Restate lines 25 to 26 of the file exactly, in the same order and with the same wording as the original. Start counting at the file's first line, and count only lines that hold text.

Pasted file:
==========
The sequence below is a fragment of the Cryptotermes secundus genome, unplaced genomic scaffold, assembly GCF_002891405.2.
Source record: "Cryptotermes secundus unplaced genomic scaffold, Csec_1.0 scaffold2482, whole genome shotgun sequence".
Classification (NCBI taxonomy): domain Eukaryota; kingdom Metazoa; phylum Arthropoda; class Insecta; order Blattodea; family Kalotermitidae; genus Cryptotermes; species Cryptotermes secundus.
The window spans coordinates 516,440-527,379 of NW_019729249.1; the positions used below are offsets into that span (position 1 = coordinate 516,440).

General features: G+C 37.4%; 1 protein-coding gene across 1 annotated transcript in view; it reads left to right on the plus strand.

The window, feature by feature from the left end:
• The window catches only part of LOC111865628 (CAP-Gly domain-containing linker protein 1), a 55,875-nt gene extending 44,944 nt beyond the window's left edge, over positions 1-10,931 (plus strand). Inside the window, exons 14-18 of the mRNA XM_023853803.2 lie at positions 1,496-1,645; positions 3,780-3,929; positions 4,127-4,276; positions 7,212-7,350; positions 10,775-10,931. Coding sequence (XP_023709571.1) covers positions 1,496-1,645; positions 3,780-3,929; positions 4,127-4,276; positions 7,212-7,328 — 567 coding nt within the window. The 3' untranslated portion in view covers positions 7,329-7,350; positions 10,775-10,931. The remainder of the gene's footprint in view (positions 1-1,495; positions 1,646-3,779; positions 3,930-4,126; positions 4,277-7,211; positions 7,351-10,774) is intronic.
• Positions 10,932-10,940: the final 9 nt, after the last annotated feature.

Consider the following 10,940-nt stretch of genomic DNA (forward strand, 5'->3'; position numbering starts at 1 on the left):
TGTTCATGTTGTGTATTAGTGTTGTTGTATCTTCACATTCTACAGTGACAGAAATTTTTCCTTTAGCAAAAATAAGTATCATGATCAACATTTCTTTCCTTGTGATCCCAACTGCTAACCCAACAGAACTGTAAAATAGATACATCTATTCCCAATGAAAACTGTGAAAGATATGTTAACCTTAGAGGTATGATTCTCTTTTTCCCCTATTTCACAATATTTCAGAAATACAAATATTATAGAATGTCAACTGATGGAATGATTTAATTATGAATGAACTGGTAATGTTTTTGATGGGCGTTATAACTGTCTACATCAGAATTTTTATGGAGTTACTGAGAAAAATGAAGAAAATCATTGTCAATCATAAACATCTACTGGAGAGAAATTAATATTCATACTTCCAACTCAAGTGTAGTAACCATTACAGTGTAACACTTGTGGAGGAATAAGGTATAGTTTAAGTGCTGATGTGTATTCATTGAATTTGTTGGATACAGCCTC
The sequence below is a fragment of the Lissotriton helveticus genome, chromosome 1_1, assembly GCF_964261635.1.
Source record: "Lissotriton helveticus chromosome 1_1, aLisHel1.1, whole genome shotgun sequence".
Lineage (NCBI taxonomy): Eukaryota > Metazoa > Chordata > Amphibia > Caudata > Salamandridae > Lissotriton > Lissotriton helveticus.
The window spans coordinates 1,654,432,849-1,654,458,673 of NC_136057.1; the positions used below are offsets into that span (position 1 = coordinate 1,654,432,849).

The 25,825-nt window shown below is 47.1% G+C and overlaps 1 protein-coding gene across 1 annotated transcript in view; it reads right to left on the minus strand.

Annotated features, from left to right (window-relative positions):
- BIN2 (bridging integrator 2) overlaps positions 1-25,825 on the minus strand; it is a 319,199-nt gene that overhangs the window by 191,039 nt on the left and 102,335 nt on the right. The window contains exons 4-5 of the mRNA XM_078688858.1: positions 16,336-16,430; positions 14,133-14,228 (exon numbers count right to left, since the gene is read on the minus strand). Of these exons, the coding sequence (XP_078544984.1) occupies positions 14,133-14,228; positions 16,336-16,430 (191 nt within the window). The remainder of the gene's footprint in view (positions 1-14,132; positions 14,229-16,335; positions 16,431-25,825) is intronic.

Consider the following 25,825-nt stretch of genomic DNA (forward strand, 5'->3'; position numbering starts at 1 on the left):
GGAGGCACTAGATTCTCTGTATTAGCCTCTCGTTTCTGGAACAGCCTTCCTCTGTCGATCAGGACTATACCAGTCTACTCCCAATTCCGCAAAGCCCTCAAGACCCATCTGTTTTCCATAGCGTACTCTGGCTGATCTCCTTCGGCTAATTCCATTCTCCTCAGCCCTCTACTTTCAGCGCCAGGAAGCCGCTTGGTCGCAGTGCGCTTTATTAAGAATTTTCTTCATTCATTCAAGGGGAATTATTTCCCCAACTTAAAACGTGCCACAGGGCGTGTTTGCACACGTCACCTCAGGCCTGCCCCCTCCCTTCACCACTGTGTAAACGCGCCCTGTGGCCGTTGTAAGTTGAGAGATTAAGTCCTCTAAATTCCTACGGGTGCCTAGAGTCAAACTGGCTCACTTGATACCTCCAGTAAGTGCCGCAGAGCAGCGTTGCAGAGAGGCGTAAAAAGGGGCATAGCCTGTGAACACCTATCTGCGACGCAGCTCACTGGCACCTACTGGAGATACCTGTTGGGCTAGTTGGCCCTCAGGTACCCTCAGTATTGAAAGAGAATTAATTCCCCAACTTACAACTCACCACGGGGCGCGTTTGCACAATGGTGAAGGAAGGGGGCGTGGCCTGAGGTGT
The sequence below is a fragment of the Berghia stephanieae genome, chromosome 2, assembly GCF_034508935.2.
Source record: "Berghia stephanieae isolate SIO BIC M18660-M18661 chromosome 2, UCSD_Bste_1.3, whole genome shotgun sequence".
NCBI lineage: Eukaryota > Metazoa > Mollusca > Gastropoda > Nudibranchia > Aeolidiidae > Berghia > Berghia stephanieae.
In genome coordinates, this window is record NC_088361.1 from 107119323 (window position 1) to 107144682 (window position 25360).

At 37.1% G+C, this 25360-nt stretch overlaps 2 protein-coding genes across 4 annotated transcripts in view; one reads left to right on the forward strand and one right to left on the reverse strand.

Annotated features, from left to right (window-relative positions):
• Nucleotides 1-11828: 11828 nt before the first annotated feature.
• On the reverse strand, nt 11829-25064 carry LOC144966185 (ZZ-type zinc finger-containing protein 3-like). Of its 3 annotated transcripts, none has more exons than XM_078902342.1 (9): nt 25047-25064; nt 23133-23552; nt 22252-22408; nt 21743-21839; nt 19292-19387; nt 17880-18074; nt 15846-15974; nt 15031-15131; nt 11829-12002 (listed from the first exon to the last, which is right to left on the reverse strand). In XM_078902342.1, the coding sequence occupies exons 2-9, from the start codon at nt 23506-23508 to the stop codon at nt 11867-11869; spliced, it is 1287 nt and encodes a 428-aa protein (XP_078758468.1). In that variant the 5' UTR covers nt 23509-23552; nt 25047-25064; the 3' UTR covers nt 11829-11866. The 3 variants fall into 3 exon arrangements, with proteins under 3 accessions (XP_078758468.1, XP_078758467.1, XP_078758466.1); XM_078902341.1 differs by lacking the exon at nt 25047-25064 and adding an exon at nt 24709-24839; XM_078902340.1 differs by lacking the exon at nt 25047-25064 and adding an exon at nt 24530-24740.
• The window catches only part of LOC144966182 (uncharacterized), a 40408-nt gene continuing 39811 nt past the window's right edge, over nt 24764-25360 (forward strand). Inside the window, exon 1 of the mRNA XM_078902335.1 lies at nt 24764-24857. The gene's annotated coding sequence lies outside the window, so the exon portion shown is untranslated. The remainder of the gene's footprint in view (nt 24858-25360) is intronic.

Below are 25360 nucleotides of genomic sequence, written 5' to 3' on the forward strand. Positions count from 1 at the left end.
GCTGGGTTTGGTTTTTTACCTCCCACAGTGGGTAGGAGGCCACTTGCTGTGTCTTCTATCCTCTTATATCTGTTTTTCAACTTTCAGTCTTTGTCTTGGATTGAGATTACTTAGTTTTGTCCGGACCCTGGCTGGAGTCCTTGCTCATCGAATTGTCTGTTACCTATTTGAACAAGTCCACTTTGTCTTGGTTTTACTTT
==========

Annotated features, from left to right (window-relative positions):
• Nucleotides 1-11828: 11828 nt before the first annotated feature.